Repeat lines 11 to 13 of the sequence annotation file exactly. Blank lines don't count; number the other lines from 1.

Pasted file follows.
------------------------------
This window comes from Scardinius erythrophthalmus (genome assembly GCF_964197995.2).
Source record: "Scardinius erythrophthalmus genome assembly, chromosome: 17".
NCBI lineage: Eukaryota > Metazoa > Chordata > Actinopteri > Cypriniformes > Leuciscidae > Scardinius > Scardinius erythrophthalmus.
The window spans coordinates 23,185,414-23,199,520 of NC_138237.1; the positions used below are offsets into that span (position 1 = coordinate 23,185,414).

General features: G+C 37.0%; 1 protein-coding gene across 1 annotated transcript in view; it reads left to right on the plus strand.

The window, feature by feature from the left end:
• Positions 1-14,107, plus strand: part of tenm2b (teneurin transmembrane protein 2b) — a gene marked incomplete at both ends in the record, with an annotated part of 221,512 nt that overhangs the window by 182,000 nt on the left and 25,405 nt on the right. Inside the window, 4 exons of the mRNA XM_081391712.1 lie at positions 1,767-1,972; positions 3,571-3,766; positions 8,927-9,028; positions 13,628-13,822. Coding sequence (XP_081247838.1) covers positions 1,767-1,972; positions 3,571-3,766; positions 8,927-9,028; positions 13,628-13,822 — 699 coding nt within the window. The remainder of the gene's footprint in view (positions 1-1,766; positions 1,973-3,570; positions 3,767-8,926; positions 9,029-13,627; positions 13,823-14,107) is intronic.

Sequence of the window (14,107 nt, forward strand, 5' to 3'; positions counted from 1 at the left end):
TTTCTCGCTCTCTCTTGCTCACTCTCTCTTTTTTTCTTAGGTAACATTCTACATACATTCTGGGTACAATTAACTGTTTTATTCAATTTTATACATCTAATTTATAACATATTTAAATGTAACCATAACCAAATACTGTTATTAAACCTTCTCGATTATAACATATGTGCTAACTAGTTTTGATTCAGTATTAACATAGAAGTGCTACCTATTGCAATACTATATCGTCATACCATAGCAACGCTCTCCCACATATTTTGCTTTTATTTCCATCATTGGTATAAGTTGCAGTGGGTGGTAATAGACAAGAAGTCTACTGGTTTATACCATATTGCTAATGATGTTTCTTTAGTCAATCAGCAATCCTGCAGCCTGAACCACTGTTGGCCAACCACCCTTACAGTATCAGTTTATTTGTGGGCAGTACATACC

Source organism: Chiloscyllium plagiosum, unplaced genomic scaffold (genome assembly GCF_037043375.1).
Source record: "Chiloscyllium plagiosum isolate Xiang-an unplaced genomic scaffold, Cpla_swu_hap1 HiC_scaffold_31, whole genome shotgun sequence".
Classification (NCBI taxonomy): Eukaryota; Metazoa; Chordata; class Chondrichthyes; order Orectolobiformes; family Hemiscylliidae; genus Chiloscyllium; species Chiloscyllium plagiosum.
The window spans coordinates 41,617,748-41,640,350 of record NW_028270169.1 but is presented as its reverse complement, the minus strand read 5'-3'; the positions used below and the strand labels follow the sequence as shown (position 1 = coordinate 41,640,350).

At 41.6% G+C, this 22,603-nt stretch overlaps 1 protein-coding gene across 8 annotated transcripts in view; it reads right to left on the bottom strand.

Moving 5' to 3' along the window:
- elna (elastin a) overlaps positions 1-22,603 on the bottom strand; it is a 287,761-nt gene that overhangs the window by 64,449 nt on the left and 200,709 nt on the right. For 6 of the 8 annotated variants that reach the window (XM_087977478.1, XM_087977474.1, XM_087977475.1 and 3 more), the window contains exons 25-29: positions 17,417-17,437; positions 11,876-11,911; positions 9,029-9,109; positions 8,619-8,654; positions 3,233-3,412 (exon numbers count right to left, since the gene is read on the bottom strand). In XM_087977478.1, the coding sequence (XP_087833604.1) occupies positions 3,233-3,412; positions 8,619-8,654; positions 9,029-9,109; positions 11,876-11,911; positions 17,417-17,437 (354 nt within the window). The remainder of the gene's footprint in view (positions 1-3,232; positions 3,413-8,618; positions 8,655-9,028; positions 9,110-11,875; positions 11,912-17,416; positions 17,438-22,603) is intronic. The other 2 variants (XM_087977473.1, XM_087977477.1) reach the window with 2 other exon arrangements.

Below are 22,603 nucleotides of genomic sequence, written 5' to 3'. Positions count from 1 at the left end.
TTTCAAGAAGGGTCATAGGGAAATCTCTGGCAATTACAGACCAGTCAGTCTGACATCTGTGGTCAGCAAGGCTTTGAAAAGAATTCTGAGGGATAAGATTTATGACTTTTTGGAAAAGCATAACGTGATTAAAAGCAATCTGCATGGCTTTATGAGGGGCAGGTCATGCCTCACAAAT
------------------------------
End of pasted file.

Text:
Source record: "Chiloscyllium plagiosum isolate Xiang-an unplaced genomic scaffold, Cpla_swu_hap1 HiC_scaffold_31, whole genome shotgun sequence".
Classification (NCBI taxonomy): Eukaryota; Metazoa; Chordata; class Chondrichthyes; order Orectolobiformes; family Hemiscylliidae; genus Chiloscyllium; species Chiloscyllium plagiosum.
The window spans coordinates 41,617,748-41,640,350 of record NW_028270169.1 but is presented as its reverse complement, the minus strand read 5'-3'; the positions used below and the strand labels follow the sequence as shown (position 1 = coordinate 41,640,350).